childhood obesity, attention deficit disorders and depression.

Amy Pertschuk is the managing director of the Children & Nature
Network. Louv co-founded the San Francisco-based group in April 2006
as a way to showcase many of the programs cropping up to get kids out
and enjoying the kinds of unstructured romps through nature so much a
part of previous generations.

The network's Web site quotes a University of Maryland study that
showed that between 1997 and 2003, the proportion of children between
ages 9 and 12 who spent time outside hiking, fishing and playing
dropped by half, from 16 percent to 8 percent.

Pertschuk says the attraction kids have to technology has not been
the only barrier to them losing interest with the natural world around
them.

Parental fear has played a big role, too.

"Everything from Lyme disease to stranger danger'' has dissuaded
parents from allowing their children to experience nature, she says. "You're not going to get around that so you have to come up with new
and innovative ways where kids can play where they are unsupervised
but be safe, too.''

The unsupervised component is an important one, say many child
advocates.

"Part of the problem is the hovering parent,'' says Bette Bussel,
executive director of the American Camp Association's New England
office, located in Lexington, Mass. "Parents are scared of things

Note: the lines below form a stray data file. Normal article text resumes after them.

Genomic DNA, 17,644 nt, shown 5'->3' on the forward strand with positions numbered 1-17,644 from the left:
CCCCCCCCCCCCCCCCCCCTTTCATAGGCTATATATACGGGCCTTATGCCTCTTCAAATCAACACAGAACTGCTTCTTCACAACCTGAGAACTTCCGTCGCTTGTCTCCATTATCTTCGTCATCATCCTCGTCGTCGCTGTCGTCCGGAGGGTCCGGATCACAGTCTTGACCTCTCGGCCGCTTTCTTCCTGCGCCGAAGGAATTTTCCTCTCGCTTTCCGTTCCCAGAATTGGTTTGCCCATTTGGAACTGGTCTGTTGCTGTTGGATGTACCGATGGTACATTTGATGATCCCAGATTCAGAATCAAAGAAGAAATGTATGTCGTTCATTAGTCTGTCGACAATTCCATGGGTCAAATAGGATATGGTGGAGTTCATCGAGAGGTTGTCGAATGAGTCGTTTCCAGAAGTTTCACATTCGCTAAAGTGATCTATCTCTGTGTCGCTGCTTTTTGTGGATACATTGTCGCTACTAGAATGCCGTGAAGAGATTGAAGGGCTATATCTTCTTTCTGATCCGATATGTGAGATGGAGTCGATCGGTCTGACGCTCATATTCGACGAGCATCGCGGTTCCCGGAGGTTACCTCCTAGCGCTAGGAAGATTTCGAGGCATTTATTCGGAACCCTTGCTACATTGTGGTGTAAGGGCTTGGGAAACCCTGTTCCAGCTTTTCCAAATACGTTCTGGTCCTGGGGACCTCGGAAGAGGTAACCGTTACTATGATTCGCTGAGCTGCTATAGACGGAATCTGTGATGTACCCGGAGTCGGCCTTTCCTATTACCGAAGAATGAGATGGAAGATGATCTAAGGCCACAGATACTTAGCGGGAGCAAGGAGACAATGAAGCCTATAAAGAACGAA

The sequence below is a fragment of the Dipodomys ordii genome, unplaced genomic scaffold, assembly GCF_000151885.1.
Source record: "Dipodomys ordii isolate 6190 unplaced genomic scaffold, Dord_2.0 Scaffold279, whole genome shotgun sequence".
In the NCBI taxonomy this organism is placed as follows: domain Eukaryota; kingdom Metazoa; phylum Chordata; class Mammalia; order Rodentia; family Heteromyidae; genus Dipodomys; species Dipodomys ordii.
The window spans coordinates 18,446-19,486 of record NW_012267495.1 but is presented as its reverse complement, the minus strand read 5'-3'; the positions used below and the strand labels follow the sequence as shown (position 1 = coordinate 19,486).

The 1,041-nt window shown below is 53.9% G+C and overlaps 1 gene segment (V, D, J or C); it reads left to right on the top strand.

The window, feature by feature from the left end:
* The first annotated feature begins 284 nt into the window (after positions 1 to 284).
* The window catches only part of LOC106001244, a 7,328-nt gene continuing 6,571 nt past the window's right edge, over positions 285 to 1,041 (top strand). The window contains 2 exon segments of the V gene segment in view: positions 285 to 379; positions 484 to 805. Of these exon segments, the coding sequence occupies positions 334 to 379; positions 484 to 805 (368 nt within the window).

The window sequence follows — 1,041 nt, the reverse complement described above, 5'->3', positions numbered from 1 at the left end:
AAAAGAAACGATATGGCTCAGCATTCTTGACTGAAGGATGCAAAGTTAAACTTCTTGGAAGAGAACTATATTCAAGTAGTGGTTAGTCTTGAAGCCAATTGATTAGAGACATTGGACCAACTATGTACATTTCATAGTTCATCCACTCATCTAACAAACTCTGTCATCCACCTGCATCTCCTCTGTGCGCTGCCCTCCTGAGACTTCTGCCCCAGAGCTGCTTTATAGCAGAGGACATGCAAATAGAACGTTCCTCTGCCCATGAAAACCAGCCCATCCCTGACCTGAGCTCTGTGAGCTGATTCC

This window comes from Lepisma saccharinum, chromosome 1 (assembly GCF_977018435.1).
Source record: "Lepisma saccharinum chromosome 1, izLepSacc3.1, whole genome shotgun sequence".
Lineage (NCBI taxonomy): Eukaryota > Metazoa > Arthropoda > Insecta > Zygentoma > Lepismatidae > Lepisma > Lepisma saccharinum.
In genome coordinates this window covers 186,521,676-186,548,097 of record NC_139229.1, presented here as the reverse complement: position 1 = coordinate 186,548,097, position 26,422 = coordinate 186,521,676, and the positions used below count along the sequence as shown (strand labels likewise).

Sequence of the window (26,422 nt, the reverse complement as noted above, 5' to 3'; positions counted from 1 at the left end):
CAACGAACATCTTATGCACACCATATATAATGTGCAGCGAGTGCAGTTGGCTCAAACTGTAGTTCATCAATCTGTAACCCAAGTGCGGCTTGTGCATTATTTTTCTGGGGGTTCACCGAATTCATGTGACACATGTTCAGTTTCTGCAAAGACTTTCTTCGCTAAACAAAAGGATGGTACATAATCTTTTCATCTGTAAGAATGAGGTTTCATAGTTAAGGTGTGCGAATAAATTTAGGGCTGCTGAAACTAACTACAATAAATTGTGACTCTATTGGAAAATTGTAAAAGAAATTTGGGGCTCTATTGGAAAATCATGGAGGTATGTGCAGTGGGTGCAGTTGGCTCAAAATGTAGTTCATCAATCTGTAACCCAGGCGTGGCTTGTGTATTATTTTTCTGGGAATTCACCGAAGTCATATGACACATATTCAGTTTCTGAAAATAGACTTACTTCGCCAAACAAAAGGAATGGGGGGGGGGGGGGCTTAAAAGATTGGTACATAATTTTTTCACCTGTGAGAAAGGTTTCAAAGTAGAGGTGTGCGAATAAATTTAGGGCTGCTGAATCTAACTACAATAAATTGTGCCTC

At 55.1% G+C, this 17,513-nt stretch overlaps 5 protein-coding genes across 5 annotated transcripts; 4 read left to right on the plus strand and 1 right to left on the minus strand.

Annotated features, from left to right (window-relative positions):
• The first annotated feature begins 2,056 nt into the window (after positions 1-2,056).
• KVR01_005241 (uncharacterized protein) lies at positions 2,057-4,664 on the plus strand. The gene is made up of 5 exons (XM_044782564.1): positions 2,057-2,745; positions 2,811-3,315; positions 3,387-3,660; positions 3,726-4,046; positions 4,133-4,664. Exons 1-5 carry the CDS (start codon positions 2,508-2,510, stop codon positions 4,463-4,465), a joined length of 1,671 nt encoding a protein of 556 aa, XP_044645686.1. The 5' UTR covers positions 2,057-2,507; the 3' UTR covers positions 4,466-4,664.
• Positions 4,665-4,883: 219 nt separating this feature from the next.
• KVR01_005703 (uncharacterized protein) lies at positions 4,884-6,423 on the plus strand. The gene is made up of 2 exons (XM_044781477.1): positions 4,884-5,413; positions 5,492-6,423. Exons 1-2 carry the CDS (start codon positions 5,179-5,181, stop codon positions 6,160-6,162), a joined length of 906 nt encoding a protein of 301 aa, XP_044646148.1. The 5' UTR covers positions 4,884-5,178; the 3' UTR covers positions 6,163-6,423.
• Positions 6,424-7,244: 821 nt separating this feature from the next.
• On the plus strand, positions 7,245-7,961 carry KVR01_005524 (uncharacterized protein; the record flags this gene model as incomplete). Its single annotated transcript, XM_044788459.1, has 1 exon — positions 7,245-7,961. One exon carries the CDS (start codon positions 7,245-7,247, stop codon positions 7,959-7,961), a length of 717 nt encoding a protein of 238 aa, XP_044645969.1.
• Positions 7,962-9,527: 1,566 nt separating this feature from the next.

that might happen to (their children) outside. Consequently, you have
kids today who don't know what poison ivy looks like and don't have an
opportunity to learn to make decisions, to work out problems on their
own.''

John Jacques, of the W. Alton Jones Camps, says the changing family
dynamic has contributed to children having less real experience
outside. A generation ago, Mom was usually home and could take the
kids to the beach or a park. Today, mothers are working along with
fathers.

So while Jacques says kids who come to camp still have an interest
in the outdoors, "they aren't coming with the experience they once
had. They aren't home exploring the streams and woods around their
neighborhoods, or they don't have any, which is a possibility, or
their parents are concerned about their safety.''

At the YMCA's Camp Fuller, camp director Peter Swain says he sees
many of his young charges arrive "over-structured'' and naive when it
comes to the ways of backyard nature, "which is ironic, since this is
supposed to be the Green Generation.''

While kids today may have a better understanding of global warming,
few can identify the creature crawling through their home garden as a
salamander.

Nor do they have much familiarity with the physical commitment and
"psychological endurance'' required of a weekend camping trip; the
kind of roughing it "where they have to cook their own food and get
sweaty and don't take showers'' which helped mold generations before
them.

Kids today "are not prepared to do a lot of difficult things, not
just physical things but mental things; less so than they used to be,
I think.''

When Swain was growing up in Upstate New York 30 years ago, "a lot
of my friends were outside a lot, hunting and fishing, doing chores. I
think they may be better conservationists than some of today's kids
are environmentalists in a way. I think they look at it as: 'I grew up
in this, I want to make sure it's available to me — and clean.'''

Reach Tom Mooney at tmooney(at)projo.com
(Distributed by Scripps Howard News Service, www.scrippsnews.com.)